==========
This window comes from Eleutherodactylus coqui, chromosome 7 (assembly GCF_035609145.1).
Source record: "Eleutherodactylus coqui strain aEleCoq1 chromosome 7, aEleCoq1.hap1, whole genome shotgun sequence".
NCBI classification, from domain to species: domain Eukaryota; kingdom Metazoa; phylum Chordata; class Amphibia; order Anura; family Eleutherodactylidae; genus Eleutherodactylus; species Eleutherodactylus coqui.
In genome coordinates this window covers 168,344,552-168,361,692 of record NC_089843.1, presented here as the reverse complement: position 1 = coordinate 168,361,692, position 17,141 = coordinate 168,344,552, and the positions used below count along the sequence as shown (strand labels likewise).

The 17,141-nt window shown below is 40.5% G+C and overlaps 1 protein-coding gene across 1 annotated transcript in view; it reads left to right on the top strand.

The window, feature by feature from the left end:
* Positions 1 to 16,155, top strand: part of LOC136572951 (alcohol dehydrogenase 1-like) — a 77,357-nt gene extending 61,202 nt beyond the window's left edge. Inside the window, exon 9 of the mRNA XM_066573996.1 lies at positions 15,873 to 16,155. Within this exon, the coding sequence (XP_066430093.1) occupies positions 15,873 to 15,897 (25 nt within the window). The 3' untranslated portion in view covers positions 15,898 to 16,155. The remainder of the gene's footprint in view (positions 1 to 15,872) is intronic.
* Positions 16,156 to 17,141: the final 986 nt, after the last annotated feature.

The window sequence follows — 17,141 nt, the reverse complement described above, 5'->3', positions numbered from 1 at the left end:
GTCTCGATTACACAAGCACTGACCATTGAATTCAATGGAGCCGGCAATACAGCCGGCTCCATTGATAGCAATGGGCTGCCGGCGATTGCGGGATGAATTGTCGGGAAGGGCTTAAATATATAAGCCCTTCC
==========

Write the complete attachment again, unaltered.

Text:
This window comes from Eleutherodactylus coqui, chromosome 7 (assembly GCF_035609145.1).
Source record: "Eleutherodactylus coqui strain aEleCoq1 chromosome 7, aEleCoq1.hap1, whole genome shotgun sequence".
NCBI classification, from domain to species: domain Eukaryota; kingdom Metazoa; phylum Chordata; class Amphibia; order Anura; family Eleutherodactylidae; genus Eleutherodactylus; species Eleutherodactylus coqui.
In genome coordinates this window covers 168,344,552-168,361,692 of record NC_089843.1, presented here as the reverse complement: position 1 = coordinate 168,361,692, position 17,141 = coordinate 168,344,552, and the positions used below count along the sequence as shown (strand labels likewise).

The 17,141-nt window shown below is 40.5% G+C and overlaps 1 protein-coding gene across 1 annotated transcript in view; it reads left to right on the top strand.

The window, feature by feature from the left end:
* Positions 1 to 16,155, top strand: part of LOC136572951 (alcohol dehydrogenase 1-like) — a 77,357-nt gene extending 61,202 nt beyond the window's left edge. Inside the window, exon 9 of the mRNA XM_066573996.1 lies at positions 15,873 to 16,155. Within this exon, the coding sequence (XP_066430093.1) occupies positions 15,873 to 15,897 (25 nt within the window). The 3' untranslated portion in view covers positions 15,898 to 16,155. The remainder of the gene's footprint in view (positions 1 to 15,872) is intronic.
* Positions 16,156 to 17,141: the final 986 nt, after the last annotated feature.

The window sequence follows — 17,141 nt, the reverse complement described above, 5'->3', positions numbered from 1 at the left end:
GTCTCGATTACACAAGCACTGACCATTGAATTCAATGGAGCCGGCAATACAGCCGGCTCCATTGATAGCAATGGGCTGCCGGCGATTGCGGGATGAATTGTCGGGAAGGGCTTAAATATATAAGCCCTTCC